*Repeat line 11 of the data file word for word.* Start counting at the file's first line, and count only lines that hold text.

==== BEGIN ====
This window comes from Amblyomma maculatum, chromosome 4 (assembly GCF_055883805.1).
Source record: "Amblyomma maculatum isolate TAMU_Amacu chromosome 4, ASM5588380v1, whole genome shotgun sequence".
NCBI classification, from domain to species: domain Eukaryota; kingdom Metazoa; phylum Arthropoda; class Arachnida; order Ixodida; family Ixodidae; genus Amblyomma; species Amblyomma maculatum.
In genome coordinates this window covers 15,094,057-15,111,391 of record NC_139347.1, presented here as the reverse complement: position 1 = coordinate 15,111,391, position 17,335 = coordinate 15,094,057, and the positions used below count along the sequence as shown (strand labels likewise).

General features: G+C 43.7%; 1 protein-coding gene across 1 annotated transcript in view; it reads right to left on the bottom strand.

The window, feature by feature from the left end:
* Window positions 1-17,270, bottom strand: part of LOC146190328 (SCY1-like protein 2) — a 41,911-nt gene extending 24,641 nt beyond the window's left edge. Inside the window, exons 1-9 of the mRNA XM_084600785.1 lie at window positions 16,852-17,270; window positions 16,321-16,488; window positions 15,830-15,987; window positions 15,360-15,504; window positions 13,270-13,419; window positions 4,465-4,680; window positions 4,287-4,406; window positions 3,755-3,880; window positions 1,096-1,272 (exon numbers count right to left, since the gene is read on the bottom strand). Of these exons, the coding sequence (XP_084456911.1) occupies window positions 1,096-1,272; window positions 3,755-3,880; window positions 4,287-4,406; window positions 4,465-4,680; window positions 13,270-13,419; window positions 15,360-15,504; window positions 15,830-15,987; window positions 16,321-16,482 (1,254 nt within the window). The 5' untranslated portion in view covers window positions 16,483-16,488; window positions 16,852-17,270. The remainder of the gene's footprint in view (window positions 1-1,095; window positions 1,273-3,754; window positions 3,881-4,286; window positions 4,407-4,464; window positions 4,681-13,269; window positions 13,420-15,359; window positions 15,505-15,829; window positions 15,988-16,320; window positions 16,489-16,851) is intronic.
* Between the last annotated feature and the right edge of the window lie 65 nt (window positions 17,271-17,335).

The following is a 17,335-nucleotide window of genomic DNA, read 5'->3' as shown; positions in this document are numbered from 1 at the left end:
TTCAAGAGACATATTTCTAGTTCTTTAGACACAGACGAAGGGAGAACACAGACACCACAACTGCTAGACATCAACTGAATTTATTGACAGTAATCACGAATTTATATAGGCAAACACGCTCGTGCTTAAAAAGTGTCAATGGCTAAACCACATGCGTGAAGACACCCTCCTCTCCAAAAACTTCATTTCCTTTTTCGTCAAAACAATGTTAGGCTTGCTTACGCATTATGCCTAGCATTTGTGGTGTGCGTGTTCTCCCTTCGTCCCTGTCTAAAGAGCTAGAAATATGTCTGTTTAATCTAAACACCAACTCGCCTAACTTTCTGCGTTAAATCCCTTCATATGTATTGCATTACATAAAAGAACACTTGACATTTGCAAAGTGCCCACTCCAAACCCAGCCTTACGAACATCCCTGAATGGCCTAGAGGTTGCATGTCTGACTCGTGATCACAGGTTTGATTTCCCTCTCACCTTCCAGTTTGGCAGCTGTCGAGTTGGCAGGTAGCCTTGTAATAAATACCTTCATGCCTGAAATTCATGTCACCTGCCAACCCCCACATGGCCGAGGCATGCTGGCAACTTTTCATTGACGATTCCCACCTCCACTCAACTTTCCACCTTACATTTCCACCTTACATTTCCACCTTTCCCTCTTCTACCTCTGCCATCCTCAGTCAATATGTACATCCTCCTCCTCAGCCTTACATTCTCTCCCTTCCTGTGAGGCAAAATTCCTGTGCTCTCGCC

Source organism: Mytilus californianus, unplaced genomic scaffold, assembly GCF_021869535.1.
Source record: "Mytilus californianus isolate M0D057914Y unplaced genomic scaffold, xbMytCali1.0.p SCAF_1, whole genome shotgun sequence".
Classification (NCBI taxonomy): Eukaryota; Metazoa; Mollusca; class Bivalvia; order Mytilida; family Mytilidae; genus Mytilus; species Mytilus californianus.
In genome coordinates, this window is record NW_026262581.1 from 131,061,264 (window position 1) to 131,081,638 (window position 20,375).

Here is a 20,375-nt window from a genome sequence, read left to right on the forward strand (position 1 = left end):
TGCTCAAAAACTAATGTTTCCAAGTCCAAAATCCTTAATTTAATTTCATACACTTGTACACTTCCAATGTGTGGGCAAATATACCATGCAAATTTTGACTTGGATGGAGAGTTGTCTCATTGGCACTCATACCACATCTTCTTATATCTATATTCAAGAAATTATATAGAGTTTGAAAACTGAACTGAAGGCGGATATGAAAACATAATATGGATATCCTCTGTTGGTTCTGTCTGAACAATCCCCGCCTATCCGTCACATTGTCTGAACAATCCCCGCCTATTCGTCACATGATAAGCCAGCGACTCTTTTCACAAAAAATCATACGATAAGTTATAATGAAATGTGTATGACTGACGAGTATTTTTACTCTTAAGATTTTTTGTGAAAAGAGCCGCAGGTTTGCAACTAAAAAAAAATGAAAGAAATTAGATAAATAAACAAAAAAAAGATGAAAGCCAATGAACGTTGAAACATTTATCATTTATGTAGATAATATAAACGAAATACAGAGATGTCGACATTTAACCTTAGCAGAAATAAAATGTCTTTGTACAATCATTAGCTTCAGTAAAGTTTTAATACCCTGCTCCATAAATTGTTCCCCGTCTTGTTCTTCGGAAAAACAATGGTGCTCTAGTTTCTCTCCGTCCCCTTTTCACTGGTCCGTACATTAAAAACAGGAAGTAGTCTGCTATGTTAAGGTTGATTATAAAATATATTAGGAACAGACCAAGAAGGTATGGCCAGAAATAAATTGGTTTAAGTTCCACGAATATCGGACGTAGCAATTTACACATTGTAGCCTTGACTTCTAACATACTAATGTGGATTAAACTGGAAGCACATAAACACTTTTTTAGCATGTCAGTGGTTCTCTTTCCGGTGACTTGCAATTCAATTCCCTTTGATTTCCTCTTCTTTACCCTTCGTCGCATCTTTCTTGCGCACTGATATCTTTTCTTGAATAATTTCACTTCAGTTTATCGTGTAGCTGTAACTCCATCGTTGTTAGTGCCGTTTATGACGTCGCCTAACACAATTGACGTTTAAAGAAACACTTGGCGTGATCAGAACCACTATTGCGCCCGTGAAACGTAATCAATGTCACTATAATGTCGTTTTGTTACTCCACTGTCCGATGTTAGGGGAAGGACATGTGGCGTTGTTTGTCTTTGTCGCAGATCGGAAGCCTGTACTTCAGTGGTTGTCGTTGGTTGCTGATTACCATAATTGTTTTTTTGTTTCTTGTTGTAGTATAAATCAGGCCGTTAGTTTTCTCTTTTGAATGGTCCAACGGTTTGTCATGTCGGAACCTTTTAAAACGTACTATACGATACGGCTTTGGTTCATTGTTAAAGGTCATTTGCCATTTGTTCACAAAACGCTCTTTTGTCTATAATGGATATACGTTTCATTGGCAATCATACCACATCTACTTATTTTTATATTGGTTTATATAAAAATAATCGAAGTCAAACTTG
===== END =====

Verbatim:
Source organism: Mytilus californianus, unplaced genomic scaffold, assembly GCF_021869535.1.